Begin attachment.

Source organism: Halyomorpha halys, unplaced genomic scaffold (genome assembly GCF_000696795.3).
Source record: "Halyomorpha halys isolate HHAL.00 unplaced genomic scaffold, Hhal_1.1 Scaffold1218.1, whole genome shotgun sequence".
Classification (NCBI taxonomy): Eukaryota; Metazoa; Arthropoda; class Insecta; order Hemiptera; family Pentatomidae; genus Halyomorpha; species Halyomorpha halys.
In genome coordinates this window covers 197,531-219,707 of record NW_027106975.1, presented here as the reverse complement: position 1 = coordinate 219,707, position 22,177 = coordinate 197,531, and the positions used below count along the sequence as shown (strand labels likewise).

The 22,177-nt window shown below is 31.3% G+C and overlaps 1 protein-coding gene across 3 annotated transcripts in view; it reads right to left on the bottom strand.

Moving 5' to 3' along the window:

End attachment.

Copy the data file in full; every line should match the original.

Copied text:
Source organism: Halyomorpha halys, unplaced genomic scaffold (genome assembly GCF_000696795.3).
Source record: "Halyomorpha halys isolate HHAL.00 unplaced genomic scaffold, Hhal_1.1 Scaffold1218.1, whole genome shotgun sequence".
Classification (NCBI taxonomy): Eukaryota; Metazoa; Arthropoda; class Insecta; order Hemiptera; family Pentatomidae; genus Halyomorpha; species Halyomorpha halys.
In genome coordinates this window covers 197,531-219,707 of record NW_027106975.1, presented here as the reverse complement: position 1 = coordinate 219,707, position 22,177 = coordinate 197,531, and the positions used below count along the sequence as shown (strand labels likewise).

The 22,177-nt window shown below is 31.3% G+C and overlaps 1 protein-coding gene across 3 annotated transcripts in view; it reads right to left on the bottom strand.

Moving 5' to 3' along the window: